New East Digital Archive

The makers: meet 8 of the visionaries leading Siberia’s creative revolution

These designers are creating everything from surreal jewellery to birch-tree artisanal furniture

10 November 2017


Anastasia Koshcheeva

Designer crafting Russian birch trees into artisanal furniture

Ironically, it wasn’t until she moved to Berlin that Anastasia Koshcheeva fell in love with birch bark. Now she uses the typical Siberian material — which is stripped from birch trees — to create her exquisite artisanal furniture. “Its properties are like those of skin,” says Koshcheeva, who grew up in Krasnoyarsk. “In the past, birch bark was used as a de facto substitute for plastic.” All her objects emerge from a process of experimentation, whereby she makes a few sketches on paper before using her hands to try out different forms. In 2016, she launched her own workshop near the old town of Vladimir outside Moscow that employs two full time artisans. Koshcheeva experiments with new ways of using birch bark and says that craftsmen who have been working with the material for half their life are often surprised by what she produces.



An independent music label giving a platform to Siberia’s experimental electronica

Mikhail and Yevgeny Gavrilov have created a non-commercial record label bringing together the best of Siberia’s passionate electronic music scene. Echotourist came into being in 2010 in Novosibirsk when the two brothers first began playing and recording music together. Transitory populations, the niche nature of Siberia’s electronic scene and a lack of appropriate venues means that the artists Echotourist feature are motivated by love of the genre — rather than money.

Most of the music Echotourist releases is on tape, which Mikhail and Yevgeny say is far more interesting than CD. And they have focus closely on accompanying artwork and design. Although they are not catering to the mass market, they have sent their tapes to customers in countries all over the world.


Lera Petunina

Artist capturing wildlife and pop culture in exquisitely embroidered broaches

Wade through the Siberian forests with Lera Petunina, a Novosibirsk-based artist. Living in a city where foxes get domesticated and owls are regularly spotted soaring over rooftops, it felt natural for Petunina to tame the local wild spirit into a recognisable artwork. A painter and graphic designer, Petunina captures nature’s tiny details and dynamics, making her embroideries look incredibly real. A stray bird setting off a shirt collar or wheat harvest peeping from the chest pocket of a T-shirt: it’s the smart combination of the expected and the new that makes Petunina’s signature style and wins over everyday buyers and savvy fashionistas alike. Some of her work is more akin to woven art objects than accessories. Her highly detailed pieces – bunch of grass breaking through asphalt, a person lying on the shore of a river, a portrait of a friend and a bunch of replicas of well-known paintings – would be as much suited to hanging in frames in an art gallery, proving that embroidery can go far beyond traditional craftsmanship.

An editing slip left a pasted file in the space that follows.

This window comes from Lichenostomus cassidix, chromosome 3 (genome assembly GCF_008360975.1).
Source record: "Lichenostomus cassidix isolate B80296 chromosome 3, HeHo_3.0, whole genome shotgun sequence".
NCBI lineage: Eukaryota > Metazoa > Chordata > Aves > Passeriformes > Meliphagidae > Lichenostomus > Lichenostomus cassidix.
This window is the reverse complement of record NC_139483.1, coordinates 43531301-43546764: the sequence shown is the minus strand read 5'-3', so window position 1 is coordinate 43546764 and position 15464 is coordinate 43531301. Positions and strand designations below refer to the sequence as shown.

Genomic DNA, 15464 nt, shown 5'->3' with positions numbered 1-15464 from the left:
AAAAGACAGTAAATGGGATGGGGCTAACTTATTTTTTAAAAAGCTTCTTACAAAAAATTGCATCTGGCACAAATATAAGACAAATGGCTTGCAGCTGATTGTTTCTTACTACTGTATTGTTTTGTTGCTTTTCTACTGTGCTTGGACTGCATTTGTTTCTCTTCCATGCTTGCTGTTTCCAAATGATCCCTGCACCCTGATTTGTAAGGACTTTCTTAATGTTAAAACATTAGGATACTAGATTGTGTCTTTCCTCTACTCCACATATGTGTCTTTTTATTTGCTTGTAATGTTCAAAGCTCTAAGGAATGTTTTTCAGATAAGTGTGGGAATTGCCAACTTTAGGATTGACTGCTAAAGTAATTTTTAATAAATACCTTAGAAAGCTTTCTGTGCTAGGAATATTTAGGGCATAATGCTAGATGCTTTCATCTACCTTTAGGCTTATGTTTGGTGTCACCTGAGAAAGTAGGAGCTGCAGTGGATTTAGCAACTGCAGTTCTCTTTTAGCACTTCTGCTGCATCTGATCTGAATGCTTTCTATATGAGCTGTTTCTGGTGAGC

Alexey Martins

Performance artist and sculptor whose totem-like wooden sculptures are in praise of wood’s burning warmth

Siberia is at the heart of the art produced by Alexey Martins, who grew up in the city of Krasnoyarsk. Preferring to use drawing, video and performance, Martins strives to create situations that precipitate people coming together, forming mini-communities. “I consider my performances to be a kind of social sculpture,” he says. The artist has an Instagram account where he only posts photographs of different types of snow, and in his Be Together performance in 2017 at Archstoyanie he created a huge bonfire of wooden crates, an enormous hearth around which people were invited to sit on benches. Martins criticizes environmental degradation in Krasnoyarsk and has recently moved to Moscow, but he says responses to his work in the capital are the same as in his hometown.